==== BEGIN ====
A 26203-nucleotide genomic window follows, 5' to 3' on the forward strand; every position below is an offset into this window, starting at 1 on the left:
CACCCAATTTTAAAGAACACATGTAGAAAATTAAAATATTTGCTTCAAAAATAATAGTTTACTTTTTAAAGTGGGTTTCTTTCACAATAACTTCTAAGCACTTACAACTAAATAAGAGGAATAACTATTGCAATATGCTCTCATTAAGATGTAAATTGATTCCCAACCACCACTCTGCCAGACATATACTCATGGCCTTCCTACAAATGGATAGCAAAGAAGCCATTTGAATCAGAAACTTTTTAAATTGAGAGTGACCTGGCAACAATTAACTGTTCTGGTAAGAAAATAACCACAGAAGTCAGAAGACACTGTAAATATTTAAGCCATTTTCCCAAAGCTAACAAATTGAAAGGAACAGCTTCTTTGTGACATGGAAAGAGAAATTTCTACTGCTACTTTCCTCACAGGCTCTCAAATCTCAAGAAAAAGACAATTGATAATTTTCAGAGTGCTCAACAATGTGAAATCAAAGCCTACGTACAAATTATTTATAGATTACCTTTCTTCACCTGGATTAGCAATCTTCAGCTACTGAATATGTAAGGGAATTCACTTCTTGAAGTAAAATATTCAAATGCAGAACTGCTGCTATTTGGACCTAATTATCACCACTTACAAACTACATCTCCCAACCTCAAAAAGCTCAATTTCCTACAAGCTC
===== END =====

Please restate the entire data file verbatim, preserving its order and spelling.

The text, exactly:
A 26203-nucleotide genomic window follows, 5' to 3' on the forward strand; every position below is an offset into this window, starting at 1 on the left:
CACCCAATTTTAAAGAACACATGTAGAAAATTAAAATATTTGCTTCAAAAATAATAGTTTACTTTTTAAAGTGGGTTTCTTTCACAATAACTTCTAAGCACTTACAACTAAATAAGAGGAATAACTATTGCAATATGCTCTCATTAAGATGTAAATTGATTCCCAACCACCACTCTGCCAGACATATACTCATGGCCTTCCTACAAATGGATAGCAAAGAAGCCATTTGAATCAGAAACTTTTTAAATTGAGAGTGACCTGGCAACAATTAACTGTTCTGGTAAGAAAATAACCACAGAAGTCAGAAGACACTGTAAATATTTAAGCCATTTTCCCAAAGCTAACAAATTGAAAGGAACAGCTTCTTTGTGACATGGAAAGAGAAATTTCTACTGCTACTTTCCTCACAGGCTCTCAAATCTCAAGAAAAAGACAATTGATAATTTTCAGAGTGCTCAACAATGTGAAATCAAAGCCTACGTACAAATTATTTATAGATTACCTTTCTTCACCTGGATTAGCAATCTTCAGCTACTGAATATGTAAGGGAATTCACTTCTTGAAGTAAAATATTCAAATGCAGAACTGCTGCTATTTGGACCTAATTATCACCACTTACAAACTACATCTCCCAACCTCAAAAAGCTCAATTTCCTACAAGCTC